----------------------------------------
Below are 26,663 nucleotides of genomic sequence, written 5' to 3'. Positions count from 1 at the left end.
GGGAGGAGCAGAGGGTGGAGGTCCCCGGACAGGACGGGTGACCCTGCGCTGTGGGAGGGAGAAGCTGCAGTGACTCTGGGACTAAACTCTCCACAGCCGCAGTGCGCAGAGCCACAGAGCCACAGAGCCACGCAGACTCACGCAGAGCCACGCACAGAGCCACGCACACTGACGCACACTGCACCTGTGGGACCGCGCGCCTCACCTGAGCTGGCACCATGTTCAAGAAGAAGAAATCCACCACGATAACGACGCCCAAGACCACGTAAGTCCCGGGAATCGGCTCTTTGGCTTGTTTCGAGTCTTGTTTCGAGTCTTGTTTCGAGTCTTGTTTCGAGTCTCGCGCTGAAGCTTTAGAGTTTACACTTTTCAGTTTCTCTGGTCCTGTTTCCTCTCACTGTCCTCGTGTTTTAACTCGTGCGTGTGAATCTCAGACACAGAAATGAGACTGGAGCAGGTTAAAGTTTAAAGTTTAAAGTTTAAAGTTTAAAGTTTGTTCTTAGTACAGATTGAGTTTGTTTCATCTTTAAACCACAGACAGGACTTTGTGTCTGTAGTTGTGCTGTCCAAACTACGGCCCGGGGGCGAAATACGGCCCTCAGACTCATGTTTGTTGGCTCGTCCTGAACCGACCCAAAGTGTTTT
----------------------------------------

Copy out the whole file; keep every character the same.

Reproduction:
Below are 26,663 nucleotides of genomic sequence, written 5' to 3'. Positions count from 1 at the left end.
GGGAGGAGCAGAGGGTGGAGGTCCCCGGACAGGACGGGTGACCCTGCGCTGTGGGAGGGAGAAGCTGCAGTGACTCTGGGACTAAACTCTCCACAGCCGCAGTGCGCAGAGCCACAGAGCCACAGAGCCACGCAGACTCACGCAGAGCCACGCACAGAGCCACGCACACTGACGCACACTGCACCTGTGGGACCGCGCGCCTCACCTGAGCTGGCACCATGTTCAAGAAGAAGAAATCCACCACGATAACGACGCCCAAGACCACGTAAGTCCCGGGAATCGGCTCTTTGGCTTGTTTCGAGTCTTGTTTCGAGTCTTGTTTCGAGTCTTGTTTCGAGTCTCGCGCTGAAGCTTTAGAGTTTACACTTTTCAGTTTCTCTGGTCCTGTTTCCTCTCACTGTCCTCGTGTTTTAACTCGTGCGTGTGAATCTCAGACACAGAAATGAGACTGGAGCAGGTTAAAGTTTAAAGTTTAAAGTTTAAAGTTTAAAGTTTGTTCTTAGTACAGATTGAGTTTGTTTCATCTTTAAACCACAGACAGGACTTTGTGTCTGTAGTTGTGCTGTCCAAACTACGGCCCGGGGGCGAAATACGGCCCTCAGACTCATGTTTGTTGGCTCGTCCTGAACCGACCCAAAGTGTTTT